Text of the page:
Merritt Rieland, aka DJ Automatic, spins old- and new-school hip-hop and radio favorites Fridays (9 pm, $10) and hosts "Twisted Audio Saturdays," a mix of everything from rock to reggae (9 pm, Saturdays, $10), at Fusion (135 W. Palace Ave., 505-955-0400). For the last six years, he has also DJd on KISS 97.3 FM.

SFR: How did you get your start behind the decks?
MR: I've been DJing for about 12 years now. I used to DJ at total B-boy shows and underground shows. I was a die-hard college guy who was all about hip-hop. As I got older I realized it was more about the music than my idea of how things should be, plus I got into radio where you have a set playlist.

You've been on the radio in New Mexico for years, but you moved away for a while right?
I was in Houston for two years doing a morning show that was syndicated through KISS, so I was here but I wasn't here. But I had a baby and I moved back to New Mexico and got married. My wife [Dana Cortez] is actually the morning show host on KISS. We used to do a show together but, now that we're married, it's kind of corny.

Do you do most of your DJing in Santa Fe and Albuquerque?
I haven't actually lived in Santa Fe since I was about 19, but I'm invested in Fusion, so I'm here. I still go to Houston to DJ a lot and other places in Texas, Arizona, stuff like that.

What kind of equipment have you chosen as your instrument?
I still use two turntables and a mixer. I still have all of my vinyl but my back is better off with my computer, so I don't lug around my vinyl anymore. Plus, with having a computer instead of having 300 records with me, I can have 1,500 songs. What I use is actually the same thing as vinyl, though. It's time-encoded vinyl; it's called Serato. The only thing is you can be a little quicker. I can switch the records a little quicker. The manipulation is the same. I can't DJ on CD players; I can't scratch; I can't mix. I have to have that turntable feel.

What would you say to people who think a $10 cover for a DJ is a lot to pay?
It eliminates a certain crowd right away. It's not like I'm trying to rape people; it's just that, from past experience in different clubs, if you don't eliminate a certain element then you're going to always have problems. From when I first started DJing [at Fusion], we went six months without a fight. To me, that's really important. I don't want to be known as the bad club.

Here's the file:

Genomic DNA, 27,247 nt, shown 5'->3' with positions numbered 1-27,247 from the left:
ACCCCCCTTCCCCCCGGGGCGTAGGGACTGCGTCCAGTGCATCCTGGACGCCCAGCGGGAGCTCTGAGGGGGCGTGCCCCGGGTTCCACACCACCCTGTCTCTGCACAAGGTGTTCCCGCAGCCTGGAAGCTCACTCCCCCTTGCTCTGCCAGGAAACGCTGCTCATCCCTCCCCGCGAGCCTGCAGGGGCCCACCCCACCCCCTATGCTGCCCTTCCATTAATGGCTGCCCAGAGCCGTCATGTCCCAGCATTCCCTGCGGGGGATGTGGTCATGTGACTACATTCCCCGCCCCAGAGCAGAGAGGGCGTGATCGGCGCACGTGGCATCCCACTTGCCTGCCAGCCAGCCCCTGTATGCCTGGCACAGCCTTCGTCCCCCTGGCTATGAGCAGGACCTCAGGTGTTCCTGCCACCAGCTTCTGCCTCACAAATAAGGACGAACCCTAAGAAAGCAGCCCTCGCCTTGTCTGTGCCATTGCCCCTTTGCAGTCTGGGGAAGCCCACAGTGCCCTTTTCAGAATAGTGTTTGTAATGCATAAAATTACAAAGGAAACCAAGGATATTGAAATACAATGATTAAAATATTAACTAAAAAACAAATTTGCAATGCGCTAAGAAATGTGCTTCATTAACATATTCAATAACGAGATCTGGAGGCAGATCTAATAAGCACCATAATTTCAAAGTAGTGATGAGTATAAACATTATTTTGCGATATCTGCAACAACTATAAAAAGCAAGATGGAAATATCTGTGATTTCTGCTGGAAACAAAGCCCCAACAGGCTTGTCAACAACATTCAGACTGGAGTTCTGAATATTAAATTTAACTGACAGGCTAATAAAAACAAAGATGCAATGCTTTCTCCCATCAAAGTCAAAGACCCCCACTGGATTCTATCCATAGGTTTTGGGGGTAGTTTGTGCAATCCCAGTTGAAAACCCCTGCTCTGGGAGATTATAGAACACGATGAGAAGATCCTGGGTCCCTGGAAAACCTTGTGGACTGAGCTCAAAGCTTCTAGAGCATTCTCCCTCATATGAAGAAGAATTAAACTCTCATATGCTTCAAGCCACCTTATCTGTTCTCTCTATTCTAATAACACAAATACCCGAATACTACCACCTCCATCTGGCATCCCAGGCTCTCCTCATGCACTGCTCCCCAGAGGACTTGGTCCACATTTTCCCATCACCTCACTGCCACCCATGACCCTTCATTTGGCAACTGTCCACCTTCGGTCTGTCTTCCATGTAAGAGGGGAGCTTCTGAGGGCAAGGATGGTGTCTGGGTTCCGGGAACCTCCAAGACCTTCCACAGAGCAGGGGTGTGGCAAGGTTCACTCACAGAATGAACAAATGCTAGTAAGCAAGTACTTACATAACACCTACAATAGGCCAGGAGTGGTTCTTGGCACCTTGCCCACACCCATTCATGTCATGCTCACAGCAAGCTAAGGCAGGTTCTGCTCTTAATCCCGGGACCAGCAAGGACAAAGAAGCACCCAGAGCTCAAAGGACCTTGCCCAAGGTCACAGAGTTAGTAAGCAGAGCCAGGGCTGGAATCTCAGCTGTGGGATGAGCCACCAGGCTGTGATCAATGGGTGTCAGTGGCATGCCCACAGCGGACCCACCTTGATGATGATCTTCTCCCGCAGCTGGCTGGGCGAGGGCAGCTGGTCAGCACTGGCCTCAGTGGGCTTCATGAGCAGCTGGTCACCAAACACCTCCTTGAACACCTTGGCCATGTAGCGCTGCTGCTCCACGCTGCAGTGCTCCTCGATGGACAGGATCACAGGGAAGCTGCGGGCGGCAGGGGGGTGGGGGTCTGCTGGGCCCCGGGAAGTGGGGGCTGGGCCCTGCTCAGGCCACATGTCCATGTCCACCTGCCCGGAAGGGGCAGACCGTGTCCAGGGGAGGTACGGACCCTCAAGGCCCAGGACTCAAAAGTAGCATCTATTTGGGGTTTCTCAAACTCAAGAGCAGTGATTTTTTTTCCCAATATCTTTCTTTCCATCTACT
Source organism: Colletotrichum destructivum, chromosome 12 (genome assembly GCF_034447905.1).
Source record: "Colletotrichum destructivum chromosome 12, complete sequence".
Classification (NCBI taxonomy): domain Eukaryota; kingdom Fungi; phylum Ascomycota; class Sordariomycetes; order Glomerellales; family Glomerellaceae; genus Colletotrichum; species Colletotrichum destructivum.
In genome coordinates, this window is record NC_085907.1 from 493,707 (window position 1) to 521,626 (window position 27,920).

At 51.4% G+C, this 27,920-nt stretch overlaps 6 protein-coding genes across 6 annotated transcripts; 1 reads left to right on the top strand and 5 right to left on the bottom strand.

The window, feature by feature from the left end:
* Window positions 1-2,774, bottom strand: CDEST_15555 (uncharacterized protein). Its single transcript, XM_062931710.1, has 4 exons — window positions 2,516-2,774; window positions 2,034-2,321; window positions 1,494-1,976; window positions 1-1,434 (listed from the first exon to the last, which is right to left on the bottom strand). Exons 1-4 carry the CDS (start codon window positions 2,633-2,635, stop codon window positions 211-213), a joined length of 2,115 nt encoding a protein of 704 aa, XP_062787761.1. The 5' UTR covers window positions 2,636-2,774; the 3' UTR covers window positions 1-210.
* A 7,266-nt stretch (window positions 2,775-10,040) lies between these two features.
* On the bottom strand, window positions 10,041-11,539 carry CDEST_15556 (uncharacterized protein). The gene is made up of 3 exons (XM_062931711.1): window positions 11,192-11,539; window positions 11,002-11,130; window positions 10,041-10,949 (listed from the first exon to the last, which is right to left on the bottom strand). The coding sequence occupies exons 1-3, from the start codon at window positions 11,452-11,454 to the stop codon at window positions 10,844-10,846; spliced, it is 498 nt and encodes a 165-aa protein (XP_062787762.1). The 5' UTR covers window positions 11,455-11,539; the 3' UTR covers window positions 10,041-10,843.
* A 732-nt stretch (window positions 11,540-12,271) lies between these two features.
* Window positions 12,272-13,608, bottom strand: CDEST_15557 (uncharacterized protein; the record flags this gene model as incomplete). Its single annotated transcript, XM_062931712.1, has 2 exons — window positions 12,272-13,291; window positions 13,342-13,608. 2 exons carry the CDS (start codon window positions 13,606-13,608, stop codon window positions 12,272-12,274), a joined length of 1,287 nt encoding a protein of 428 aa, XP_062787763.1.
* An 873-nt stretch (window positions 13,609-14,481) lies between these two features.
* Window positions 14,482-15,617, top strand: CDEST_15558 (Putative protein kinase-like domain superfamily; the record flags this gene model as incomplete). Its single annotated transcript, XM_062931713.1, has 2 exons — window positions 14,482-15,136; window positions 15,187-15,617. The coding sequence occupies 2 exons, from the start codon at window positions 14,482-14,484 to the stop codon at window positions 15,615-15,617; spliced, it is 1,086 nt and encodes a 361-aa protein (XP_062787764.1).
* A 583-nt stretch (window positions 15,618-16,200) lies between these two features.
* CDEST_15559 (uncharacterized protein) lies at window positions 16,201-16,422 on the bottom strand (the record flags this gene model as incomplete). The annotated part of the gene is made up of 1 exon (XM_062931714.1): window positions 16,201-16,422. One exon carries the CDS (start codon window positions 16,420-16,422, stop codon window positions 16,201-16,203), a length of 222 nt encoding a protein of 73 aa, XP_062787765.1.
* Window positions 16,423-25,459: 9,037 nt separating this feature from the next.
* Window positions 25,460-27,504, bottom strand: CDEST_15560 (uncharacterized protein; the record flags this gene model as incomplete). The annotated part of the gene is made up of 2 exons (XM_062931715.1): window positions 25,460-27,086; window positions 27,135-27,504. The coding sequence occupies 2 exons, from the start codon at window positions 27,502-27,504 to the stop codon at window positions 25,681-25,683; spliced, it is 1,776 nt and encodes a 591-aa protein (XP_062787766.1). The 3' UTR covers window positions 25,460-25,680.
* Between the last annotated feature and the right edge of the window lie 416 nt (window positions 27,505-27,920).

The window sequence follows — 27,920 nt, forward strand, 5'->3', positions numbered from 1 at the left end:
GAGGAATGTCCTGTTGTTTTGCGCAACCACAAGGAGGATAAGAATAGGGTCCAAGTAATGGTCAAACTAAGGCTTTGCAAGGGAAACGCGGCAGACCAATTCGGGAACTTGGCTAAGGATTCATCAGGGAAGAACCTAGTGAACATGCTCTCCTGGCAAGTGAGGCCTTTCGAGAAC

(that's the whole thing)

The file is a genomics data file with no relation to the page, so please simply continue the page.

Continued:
How did you get involved with Shadyville DJs?
I had put out some mix tapes and different things, and the record industry is really small, so people knew me from just DJing. They called me up one day and asked if I wanted to be involved. I was pretty honored considering the names that are involved with it; those are world icons when it comes to hip-hop. I also get different music and exclusives and things like that. I've gone to Las Vegas for a 50 Cent party and things like that.

How do you find new music?
I get a lot of stuff through different websites, but it's also about who you know. As far as the labels, I have a lot of long personal relationships with them so they send me stuff. On the web, there are a lot of websites you have to be invited to, but they have great music you just can't find anywhere else.

How has the Santa Fe scene changed over the years you've been here?
It's changed dramatically. To me, when I first got back, I was depressed. I've been back for a year and a couple months, and I left right when the Paramount closed. Now there's not a place in Santa Fe that does those 500 people nights that used to happen over there. Don't get me wrong, at Fusion we're doing 200 to 300 people on Fridays and Saturdays, but we can't even fit 500 people in there. There are also not a whole lot of young DJs in Santa Fe. I haven't really found anyone I have confidence in to DJ with me, who wants to make a name for themselves, because I can help them do that.